Ethical Realism

August 20, 2013

Eleven Types of Scientism

Filed under: philosophy — JW Gray @ 1:49 am
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A lot of people accuse those who are dismissive of non-scientific fields of study of having scientistic views. This raises important questions—Is science always the only legitimate source of knowledge? Could philosophy ever be a source of knowledge?

The main issue concerning scientism that I’m interested in is the scientistic view that philosophy has little to nothing it can contribute. For example, in 2011 Stephen Hawking said, “[P]hilosophy is dead… philosophers have not kept up with modern developments in science. Particularly physics.”1 And in 2012 Lawrence Krauss said, “[S]cience progresses and philosophy doesn’t.”2

Even so, anti-philosophical views are not the only types of scientism, and I believe that some types of scientism can be explicitly favorable to philosophy. What exactly is scientism? I will define and categorize various types of scientism. (more…)

May 26, 2013

Can ethics be a scientific domain?

Filed under: epistemology,philosophy — JW Gray @ 2:59 am
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Science has occasionally appropriated philosophical fields. Physics and psychology were originally discussed by philosophers rather than scientists. Right now ethics is considered to be a philosophical domain, but we could imagine science taking over the field. Will ethics ever be taught in a science class? Will we learn right and wrong from natural science?

People who reject that we could one day have a moral science generally do so due to skepticism, the gap between facts and values, and the is-ought fallacy. I will respond to these concerns and explain why I don’t think any of them are conclusive. (more…)

October 3, 2012

How to Debunk Creationism In Two Minutes

Filed under: philosophy — JW Gray @ 1:29 am
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I made two images concerning creationist arguments and I will explain why these arguments fail in greater detail below.

(more…)

September 8, 2009

Conclusion: Ethical Naturalism

Naturalists believe that science is the most appropriate way to learn about the world and tend to be materialists, and they are the dominant philosophical community. Naturalism has its origins in empiricism and science: We wanted a way to learn about the world without prejudice and fantasy. Philosophy and religion tends to suffer from our psychological tendency to see the world in human psychological terms. There has to be a “reason” for everything to happen in the sense that there has to be a motive. The scientific process offered a way to avoid anthropomorphizing the world by reducing everything to thoughtless bits of matter. (We might start to worry when scientists offer us a non-anthropomorphic understanding of human beings and try to reduce us to thoughtless bits of matter.) (more…)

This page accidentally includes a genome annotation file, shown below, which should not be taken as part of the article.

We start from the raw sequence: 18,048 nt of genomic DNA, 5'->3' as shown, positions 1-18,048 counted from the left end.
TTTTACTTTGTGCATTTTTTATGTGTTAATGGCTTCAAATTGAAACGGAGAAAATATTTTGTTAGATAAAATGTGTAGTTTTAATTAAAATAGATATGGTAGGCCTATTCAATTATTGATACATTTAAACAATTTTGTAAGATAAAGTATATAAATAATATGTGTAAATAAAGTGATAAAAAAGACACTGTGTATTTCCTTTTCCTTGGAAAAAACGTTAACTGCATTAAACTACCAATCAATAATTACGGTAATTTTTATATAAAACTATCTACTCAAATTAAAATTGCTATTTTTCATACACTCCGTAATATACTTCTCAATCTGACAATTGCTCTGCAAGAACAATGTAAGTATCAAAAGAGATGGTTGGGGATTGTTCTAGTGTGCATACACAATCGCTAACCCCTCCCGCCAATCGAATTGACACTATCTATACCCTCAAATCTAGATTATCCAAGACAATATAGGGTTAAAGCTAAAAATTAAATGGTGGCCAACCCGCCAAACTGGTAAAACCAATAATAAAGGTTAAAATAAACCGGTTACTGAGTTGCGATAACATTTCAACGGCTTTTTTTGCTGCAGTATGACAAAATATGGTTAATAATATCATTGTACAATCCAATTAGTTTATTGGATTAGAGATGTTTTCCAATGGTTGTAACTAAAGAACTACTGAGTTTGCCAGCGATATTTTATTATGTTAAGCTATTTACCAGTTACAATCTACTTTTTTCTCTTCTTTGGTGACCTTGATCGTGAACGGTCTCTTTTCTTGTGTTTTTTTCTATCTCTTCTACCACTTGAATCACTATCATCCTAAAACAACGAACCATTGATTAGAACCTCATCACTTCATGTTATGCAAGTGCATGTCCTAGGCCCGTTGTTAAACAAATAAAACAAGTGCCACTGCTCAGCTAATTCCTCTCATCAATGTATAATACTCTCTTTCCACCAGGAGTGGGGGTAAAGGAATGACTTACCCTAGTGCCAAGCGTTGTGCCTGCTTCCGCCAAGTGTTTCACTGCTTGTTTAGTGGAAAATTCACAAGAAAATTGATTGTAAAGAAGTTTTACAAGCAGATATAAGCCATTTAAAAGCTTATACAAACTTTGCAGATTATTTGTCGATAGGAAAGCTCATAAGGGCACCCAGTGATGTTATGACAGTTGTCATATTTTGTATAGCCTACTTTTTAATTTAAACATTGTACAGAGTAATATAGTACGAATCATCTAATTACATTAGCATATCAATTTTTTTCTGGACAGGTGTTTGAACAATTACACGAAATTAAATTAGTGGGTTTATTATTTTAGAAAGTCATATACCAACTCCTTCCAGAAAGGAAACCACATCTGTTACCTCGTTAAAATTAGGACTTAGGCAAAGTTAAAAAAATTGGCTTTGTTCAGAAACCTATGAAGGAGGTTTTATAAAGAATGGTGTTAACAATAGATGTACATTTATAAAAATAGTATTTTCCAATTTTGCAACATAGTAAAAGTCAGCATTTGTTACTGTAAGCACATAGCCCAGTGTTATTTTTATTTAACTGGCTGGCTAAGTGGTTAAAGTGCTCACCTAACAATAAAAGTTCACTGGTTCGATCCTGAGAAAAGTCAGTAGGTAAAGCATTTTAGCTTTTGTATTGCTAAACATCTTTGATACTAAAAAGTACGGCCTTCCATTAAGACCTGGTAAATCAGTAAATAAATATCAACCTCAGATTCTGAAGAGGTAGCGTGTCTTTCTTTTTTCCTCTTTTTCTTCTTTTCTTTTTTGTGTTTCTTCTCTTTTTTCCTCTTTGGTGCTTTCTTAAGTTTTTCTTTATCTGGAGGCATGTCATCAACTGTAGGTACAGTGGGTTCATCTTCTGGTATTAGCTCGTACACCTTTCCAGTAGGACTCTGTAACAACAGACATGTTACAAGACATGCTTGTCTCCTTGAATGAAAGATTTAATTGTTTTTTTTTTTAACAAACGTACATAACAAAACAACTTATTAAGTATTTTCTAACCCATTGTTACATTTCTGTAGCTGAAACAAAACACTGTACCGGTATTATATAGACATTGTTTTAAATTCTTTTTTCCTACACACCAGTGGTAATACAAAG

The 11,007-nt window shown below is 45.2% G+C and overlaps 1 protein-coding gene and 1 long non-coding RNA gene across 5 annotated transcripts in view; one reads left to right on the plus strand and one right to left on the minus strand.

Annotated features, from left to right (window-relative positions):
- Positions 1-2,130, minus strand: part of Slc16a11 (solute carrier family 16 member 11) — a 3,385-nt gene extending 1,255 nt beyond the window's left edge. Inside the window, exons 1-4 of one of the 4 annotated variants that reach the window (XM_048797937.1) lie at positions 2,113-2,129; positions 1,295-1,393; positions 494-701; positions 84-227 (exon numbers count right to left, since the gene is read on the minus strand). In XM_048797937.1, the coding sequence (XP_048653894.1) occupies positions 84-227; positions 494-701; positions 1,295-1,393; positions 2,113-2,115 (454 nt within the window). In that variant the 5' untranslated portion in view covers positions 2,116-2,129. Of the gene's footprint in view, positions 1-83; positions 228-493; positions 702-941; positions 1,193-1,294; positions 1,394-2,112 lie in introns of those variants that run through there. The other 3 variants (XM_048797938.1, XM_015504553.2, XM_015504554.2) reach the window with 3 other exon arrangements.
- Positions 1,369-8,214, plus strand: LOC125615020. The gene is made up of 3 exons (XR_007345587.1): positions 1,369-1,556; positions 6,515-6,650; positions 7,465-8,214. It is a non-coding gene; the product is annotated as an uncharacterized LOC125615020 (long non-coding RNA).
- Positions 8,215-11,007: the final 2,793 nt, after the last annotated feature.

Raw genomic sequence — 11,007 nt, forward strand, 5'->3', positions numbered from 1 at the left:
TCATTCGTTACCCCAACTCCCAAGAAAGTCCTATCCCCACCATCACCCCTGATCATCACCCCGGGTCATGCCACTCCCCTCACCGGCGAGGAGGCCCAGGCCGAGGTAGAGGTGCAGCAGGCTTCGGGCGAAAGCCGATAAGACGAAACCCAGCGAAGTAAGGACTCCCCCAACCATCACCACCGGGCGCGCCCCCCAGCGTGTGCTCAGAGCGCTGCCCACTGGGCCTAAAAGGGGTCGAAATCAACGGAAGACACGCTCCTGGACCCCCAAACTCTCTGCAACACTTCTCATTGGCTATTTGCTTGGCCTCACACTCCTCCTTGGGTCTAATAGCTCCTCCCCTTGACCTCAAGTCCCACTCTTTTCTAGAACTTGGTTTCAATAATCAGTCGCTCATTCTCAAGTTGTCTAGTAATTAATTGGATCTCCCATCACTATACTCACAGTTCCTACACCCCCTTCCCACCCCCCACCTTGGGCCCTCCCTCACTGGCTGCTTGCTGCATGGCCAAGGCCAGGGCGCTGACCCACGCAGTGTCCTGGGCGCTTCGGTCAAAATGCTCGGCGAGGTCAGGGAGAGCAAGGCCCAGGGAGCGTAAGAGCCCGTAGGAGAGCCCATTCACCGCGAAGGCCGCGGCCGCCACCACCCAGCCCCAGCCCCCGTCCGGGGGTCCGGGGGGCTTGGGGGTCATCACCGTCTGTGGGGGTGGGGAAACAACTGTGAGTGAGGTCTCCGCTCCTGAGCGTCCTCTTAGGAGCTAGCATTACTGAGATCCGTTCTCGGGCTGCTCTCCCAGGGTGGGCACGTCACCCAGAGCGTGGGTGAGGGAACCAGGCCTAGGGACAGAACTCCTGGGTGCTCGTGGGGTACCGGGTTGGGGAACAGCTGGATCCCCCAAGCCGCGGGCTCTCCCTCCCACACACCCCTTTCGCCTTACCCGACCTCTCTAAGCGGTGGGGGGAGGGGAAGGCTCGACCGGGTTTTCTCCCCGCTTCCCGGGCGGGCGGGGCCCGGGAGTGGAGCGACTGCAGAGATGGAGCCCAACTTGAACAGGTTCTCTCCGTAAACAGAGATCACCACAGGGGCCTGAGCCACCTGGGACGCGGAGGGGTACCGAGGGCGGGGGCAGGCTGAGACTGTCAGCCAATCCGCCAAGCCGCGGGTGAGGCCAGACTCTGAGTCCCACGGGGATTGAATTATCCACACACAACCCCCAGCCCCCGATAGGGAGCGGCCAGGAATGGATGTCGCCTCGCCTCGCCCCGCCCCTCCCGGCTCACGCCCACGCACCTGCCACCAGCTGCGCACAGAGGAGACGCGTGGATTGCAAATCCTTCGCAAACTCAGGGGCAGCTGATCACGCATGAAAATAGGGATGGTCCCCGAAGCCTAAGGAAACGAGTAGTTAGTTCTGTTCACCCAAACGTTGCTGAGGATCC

June 21, 2009

Chapter 3.10 “Moral Explanations” by Nicholas L Sturgeon

Many philosophers of our past wanted philosophy to be as much like mathematics as possible. That would give us the highest form of knowledge and certainty. This task is now considered unrealistic. Instead, philosophers want philosophy to be as much like natural science as possible. Nicholas L Sturgeon provides an argument that ethics can be like science because moral facts can have causal power and can therefore be necessary facts in determining our observations. (more…)

May 24, 2009

Chapter 3.9 “How to be a Moral Realist” by Richard N Boyd Part 2

Objections to Moral Realism

In order to show that moral realism can be appealing, Boyd must first show why moral realism isn’t unappealing.

Right now moral antirealism is popular and there are many objections people give to moral realism in order to prove that realism is implausible. Boyd considers several objections and shows how the same kinds of objections could be used against scientific realism, but would fail. Boyd will argue that these objections fail against moral realism for the same reason that they would fail against scientific realism.

This section will only discuss the objections to moral realism. The next section will be Boyd’s response to the objections. (more…)

May 11, 2009

Chapter 3.9 “How to be a Moral Realist” by Richard N Boyd Part 1

We need to know how we thought of moral ideas, like good and bad. If we just made it up, then we should be moral antirealists. If we discovered that things can really be good or bad, then we should be moral realists.

If you think electrons are real, then you are a scientific realist. Entities theorized about science can be real despite the fact that we can’t experience the entities with our five senses. There are very plausible philosophical arguments that we should be scientific realists. Richard Boyd argues that in order to understand a plausible account of moral realism, we should understand a plausible account of scientific realism. (more…)

February 22, 2009

Chapter 3.6 “Ethics and Observation” by Gilbert Harman

Harman examines whether or not we can “observe” moral facts in the sense that we can observe scientific facts (119). If so, we can treat ethics as a natural science. Harman’s essay is related to a very important philosophical problem: Is the truth about moral facts relevant to our beliefs about moral facts? If our moral beliefs are unrelated to the truth about moral facts, then we have little reason to trust our moral beliefs. (more…)

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